Do not let fear of the herd dictate your team,the herd can be right but it can also be wrong.
Often in Fantasy, as in real life, we are afraid. The fear of making a mistake or being patronized by our peers stops us from taking risk. This is one reason why in Fantasy many owners value older players who are “proven” or players who have not had a major injury. Todd Henry wrote, in his book The Accidental Creative, “A Lifetime of mediocrity is a high price to pay for safety. Paranoia undoes greatness.” There are some situations we can avoid because the risk is far greater than the potential reward but we should ask ourselves if we are afraid because we are afraid to fail. When doing polls for #dynastytrades it has seemed to me the majority often choose the “safer” side.
Sometimes this is the side with less injury history or the more “proven” players. It is not always the side where value will largely stay the same over the next 6 to 12 months regardless of the performance involved in that time. The most interesting to me is when injury history is cherry picked, age outliers are suggested to be the norm or early draft picks are knocked. Any player can get hurt at any time so having a fear of injury to a player does not make sense to me. Yes, some players get hurt more than others but if their ceiling is high, they are worth the risk. Yes, some of the greatest players we have seen have elite production for multiple years post 30, but it is not the norm. Yes, Draft picks are an unknown quantity when they are simply draft picks but we know the value has a consistent pattern in valuation throughout a year.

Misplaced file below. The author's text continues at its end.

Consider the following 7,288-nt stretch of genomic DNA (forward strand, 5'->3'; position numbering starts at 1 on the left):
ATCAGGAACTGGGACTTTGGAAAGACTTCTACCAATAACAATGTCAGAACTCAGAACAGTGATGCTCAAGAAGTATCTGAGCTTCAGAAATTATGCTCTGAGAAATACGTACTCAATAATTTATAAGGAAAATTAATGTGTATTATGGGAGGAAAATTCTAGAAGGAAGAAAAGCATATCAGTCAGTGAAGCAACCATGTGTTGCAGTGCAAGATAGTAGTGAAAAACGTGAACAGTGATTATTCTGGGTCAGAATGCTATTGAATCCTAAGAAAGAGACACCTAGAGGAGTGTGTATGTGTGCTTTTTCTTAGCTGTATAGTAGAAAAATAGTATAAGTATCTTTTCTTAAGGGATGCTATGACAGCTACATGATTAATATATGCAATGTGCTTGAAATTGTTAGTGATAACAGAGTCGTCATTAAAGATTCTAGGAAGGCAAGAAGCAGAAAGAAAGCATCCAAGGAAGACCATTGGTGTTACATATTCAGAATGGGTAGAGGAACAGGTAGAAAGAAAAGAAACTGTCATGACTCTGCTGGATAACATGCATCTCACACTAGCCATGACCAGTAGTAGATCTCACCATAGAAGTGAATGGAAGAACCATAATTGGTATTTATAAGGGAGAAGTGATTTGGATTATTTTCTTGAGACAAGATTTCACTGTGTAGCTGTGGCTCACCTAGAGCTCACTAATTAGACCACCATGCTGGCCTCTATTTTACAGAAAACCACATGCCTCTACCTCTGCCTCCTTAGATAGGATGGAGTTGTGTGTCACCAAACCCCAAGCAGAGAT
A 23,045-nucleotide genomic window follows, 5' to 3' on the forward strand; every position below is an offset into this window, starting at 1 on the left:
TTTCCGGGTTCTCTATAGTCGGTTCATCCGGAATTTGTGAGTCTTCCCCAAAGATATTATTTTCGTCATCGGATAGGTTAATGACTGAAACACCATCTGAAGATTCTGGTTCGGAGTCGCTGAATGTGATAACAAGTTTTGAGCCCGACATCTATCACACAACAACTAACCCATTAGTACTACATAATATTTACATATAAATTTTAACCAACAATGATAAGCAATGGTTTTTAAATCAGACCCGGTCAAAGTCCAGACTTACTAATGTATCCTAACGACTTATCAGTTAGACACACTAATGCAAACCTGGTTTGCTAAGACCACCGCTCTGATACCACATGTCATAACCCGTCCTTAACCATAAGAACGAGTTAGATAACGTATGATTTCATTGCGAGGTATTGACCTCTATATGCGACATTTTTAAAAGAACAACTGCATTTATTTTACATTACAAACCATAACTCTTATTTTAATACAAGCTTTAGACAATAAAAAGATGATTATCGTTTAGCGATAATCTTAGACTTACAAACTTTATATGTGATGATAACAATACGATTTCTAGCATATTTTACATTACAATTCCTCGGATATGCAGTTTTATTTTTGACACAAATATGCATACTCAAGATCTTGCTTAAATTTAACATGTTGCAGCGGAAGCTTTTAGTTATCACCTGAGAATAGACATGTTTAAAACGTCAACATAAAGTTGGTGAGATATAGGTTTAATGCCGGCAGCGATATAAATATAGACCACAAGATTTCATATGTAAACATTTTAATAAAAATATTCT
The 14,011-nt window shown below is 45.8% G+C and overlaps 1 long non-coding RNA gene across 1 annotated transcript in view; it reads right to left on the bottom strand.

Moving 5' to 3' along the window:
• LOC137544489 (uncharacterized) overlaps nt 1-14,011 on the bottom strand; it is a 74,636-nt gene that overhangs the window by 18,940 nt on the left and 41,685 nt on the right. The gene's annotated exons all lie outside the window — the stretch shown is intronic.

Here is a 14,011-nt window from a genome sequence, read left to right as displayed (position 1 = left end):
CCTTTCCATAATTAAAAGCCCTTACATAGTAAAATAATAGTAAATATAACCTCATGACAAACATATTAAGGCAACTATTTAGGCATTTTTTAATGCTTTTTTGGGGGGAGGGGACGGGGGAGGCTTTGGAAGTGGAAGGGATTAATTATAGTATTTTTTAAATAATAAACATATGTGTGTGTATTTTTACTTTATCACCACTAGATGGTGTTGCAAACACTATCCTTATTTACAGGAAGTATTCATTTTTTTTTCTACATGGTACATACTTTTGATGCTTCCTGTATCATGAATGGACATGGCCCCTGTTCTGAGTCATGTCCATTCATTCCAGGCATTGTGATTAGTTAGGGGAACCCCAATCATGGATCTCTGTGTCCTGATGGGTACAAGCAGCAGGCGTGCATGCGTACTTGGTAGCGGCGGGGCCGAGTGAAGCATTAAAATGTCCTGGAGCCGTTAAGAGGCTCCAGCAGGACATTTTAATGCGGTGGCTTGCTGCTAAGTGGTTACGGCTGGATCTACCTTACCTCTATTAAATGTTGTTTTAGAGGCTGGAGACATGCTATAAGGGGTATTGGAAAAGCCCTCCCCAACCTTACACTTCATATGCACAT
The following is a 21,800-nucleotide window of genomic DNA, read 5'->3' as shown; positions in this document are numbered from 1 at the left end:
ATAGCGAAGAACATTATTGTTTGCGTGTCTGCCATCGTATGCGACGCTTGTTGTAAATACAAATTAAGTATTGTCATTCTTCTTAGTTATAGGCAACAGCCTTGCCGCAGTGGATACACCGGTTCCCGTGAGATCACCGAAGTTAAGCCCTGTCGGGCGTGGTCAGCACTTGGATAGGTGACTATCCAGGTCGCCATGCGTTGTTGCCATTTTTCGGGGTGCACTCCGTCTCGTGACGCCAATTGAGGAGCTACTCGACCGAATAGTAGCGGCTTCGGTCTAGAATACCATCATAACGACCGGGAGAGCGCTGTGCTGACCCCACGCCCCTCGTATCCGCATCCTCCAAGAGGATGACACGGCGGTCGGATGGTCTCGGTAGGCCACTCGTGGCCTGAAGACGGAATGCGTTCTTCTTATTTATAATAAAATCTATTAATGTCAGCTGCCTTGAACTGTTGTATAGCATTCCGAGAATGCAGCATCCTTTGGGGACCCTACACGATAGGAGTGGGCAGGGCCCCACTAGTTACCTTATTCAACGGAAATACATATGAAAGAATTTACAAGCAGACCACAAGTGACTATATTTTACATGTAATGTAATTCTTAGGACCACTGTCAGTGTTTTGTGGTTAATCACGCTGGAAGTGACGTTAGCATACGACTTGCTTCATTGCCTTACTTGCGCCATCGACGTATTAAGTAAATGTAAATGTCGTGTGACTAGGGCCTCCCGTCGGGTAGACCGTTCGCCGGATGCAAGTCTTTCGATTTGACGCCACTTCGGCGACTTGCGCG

Even if one player has a “higher ceiling”, the fear of their “floor” over rules and the illusion of safety is favored. Some are afraid to lose a trade, or fail, and will decline a trade because of what the majority says even if they like it themselves. This act of following the herd can greatly reduce our potential. I want you to do me a favor and not be one of these people. I want you to know it is OK to have an opinion and to take risk. We are playing a game about a game after all. We are in charge of our own teams, you are the manager. It is the best management position you will ever have because if you fail, guess what? You still get to keep your job and try again. Wouldn’t it be better to say you won because you chose to take a risk than to lose because the majority told you not to?
Seth Godin often talks about how we limit ourselves because of the “Lizard brain”. We run from anything with the potential to harm or be a threat. The lizard is also toward the bottom of the food chain and is eaten by much larger, smarter and greater animals. Don’t be a lizard, don’t limit yourself.